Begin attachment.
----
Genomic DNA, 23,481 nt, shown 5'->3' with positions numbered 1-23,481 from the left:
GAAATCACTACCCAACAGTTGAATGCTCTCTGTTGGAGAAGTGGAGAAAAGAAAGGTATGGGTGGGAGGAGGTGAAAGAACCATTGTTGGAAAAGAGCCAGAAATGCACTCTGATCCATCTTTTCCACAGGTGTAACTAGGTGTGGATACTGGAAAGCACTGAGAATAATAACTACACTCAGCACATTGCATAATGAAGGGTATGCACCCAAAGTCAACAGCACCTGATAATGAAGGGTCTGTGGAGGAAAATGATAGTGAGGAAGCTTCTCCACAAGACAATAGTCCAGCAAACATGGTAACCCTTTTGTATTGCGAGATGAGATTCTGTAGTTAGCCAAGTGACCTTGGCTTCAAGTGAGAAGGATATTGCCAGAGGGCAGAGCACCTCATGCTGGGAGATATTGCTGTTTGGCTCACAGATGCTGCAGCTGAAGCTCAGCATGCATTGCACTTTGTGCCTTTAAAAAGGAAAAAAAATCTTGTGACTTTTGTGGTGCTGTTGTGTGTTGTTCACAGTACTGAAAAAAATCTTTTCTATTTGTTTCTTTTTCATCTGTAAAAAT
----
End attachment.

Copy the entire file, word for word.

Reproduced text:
Genomic DNA, 23,481 nt, shown 5'->3' with positions numbered 1-23,481 from the left:
GAAATCACTACCCAACAGTTGAATGCTCTCTGTTGGAGAAGTGGAGAAAAGAAAGGTATGGGTGGGAGGAGGTGAAAGAACCATTGTTGGAAAAGAGCCAGAAATGCACTCTGATCCATCTTTTCCACAGGTGTAACTAGGTGTGGATACTGGAAAGCACTGAGAATAATAACTACACTCAGCACATTGCATAATGAAGGGTATGCACCCAAAGTCAACAGCACCTGATAATGAAGGGTCTGTGGAGGAAAATGATAGTGAGGAAGCTTCTCCACAAGACAATAGTCCAGCAAACATGGTAACCCTTTTGTATTGCGAGATGAGATTCTGTAGTTAGCCAAGTGACCTTGGCTTCAAGTGAGAAGGATATTGCCAGAGGGCAGAGCACCTCATGCTGGGAGATATTGCTGTTTGGCTCACAGATGCTGCAGCTGAAGCTCAGCATGCATTGCACTTTGTGCCTTTAAAAAGGAAAAAAAATCTTGTGACTTTTGTGGTGCTGTTGTGTGTTGTTCACAGTACTGAAAAAAATCTTTTCTATTTGTTTCTTTTTCATCTGTAAAAAT